The Santa Claus Brand Evolution: How did he become an Icon?
Santa Claus is the envy of brand managers everywhere. His image is instantly recognizable across countries and cultures. We wondered…could Santa be the world’s strongest brand? We believe he is.
In cold months he is the world’s most sought-after spokesperson, selling everything from soft drinks to Hollywood films to electric shavers. His December calendar includes more appearances than Warren Buffet has made in his entire career.
Everyone knows what Santa looks like and stands for. All you need to see is his HAT. And that is a marketing triumph.
As brand strategists, we strive to have that kind of universal brand recognition, positive emotional connection and relentless consistency.
How did Santa get the red suit we all know and love?
Santa Claus’ global brand has come a long way since the third century when St. Nicholas was the patron saint of sailors and was depicted as everything from a tall gaunt man to a small cherub. The actual St. Nicolas was Turkish, but he evolved in Western culture to look like a European.
Santa, like all businesses, needed defining before his personal brand would capture the attention and love of consumers: consistency.
We can thank Coca Cola for that.
Santa as we know him came to life in 1931, when Coca Cola’s marketing masters put their stamp on his image. Crucially, Coca-Cola was the first major company to feature Santa dressed in a red suit. Before that, Santa Claus typically wore green, brown or white.
They hired American artist Haddon Sundblom to draw the friendly, plump and affable Santa we know and love today.
Sundblom’s depiction of Santa for Coke’s advertising campaign “Thirst Knows No Season.” was inspired by Clement Clark Moore’s 1822 poem “A Visit From St. Nicholas.” It was designed to get people to drink Coke in the winter, was a huge success and ran for over 33 years.
Coca-Cola changed Santa’s fashion sense and his personal brand, forever.
They took an iconic figure and molded him to represent their brand — by promoting their own brand color. His body shape even resembles the shape of a Coke bottle. It remains one of the greatest marketing coups in history.
Examples of the “Thirst knows no season ad campaign. In these ads, they used a woman dressed as Santa.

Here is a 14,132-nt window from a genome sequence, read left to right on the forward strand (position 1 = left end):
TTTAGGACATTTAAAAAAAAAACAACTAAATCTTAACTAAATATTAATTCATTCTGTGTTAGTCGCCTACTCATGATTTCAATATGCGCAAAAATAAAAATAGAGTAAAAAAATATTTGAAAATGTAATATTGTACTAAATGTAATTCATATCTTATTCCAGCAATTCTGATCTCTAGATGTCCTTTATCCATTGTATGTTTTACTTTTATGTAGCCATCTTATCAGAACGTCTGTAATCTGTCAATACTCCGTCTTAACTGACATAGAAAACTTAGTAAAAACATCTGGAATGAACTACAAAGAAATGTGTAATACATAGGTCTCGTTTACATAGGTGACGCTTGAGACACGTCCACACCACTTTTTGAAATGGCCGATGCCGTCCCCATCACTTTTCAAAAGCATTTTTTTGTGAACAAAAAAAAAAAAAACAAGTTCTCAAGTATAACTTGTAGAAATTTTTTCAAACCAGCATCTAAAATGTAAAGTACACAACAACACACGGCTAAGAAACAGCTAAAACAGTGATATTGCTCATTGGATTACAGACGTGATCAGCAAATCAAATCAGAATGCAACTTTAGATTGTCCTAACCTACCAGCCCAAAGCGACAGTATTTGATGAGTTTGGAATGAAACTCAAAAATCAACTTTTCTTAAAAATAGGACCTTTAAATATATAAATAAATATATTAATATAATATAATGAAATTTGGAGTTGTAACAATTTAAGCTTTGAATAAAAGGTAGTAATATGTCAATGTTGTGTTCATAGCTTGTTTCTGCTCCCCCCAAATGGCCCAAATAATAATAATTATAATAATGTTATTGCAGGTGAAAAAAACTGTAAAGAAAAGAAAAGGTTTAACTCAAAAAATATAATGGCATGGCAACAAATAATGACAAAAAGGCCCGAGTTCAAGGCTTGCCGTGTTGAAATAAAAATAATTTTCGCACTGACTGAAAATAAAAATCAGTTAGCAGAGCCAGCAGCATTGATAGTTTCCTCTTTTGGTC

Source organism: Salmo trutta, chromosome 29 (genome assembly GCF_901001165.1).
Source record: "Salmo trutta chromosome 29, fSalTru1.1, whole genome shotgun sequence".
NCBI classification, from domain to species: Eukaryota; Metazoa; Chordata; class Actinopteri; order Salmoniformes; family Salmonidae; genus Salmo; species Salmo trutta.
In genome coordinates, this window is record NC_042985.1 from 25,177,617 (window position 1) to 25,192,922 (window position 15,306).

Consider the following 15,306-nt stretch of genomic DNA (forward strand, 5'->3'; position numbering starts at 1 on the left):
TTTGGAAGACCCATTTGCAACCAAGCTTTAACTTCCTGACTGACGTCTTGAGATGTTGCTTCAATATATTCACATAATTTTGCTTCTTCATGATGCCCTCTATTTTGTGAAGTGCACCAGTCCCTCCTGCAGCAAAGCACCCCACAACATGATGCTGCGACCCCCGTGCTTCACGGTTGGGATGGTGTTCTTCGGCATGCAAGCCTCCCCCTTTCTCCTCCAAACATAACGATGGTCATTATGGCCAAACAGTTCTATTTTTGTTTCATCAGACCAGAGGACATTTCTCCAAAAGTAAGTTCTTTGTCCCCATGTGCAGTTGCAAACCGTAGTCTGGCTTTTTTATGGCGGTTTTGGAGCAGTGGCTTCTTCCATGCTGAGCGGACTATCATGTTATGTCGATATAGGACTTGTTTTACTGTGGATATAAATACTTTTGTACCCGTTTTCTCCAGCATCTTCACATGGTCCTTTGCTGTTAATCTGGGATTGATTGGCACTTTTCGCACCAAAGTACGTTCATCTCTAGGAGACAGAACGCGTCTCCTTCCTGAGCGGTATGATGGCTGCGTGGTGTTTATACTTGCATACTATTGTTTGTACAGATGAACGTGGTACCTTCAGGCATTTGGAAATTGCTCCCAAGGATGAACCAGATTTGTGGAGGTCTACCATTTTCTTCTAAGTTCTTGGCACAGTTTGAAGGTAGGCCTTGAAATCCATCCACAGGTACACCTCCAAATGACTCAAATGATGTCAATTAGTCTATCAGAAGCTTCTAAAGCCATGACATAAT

Santa has been the spokesperson for many products, with a few shown here. I left out the dozens I found in cigarette and alcohol advertising. It seems Santa has sold a lot of products, and unlike the Geiko Gekko, he is not associated with a single product. In other words, nobody owns the Santa brand.
Today, the Santa Claus brand appears on everything from cookies to nail art to logos.
He has featured in over 2,000 movies. This weekend, 25,000+ New Yorkers will dress up in full head-to-toe Santa suits for SantaCon, a parade-slash-bar-crawl to raise money for the city’s food banks.
Santa also draws record numbers of consumers in the holiday months, helping to invigorate an economy that has been stuck in a slow-growth rut. “Santa’s real gift is to the economy,” says Joel Naroff, president of Naroff Economic Advisors. This year, “Americans are shopping until they are tired. They are not shopping until they drop. But that’s okay. Santa is giving America a bump that it badly needs.”
The only thing we’d change about the Santa Claus brand is…
Get that man on social media! Santa doesn’t have a verified Twitter account or an official Facebook presence, and you won’t find him on LinkedIn. We think his Pinterest and Instagram pages could be particularly interesting, especially with images like these:
As you are building and nurturing your own brand, take some tips from the man in the red suit.
- Stand out.
- Be consistent.
- Tell a great story
- Always be visible to your target audience.
- Wear red.
This Christmas season, lead like the best Brand Ambassador in the biz: Santa Claus. Perhaps you might become the world’s strongest brand.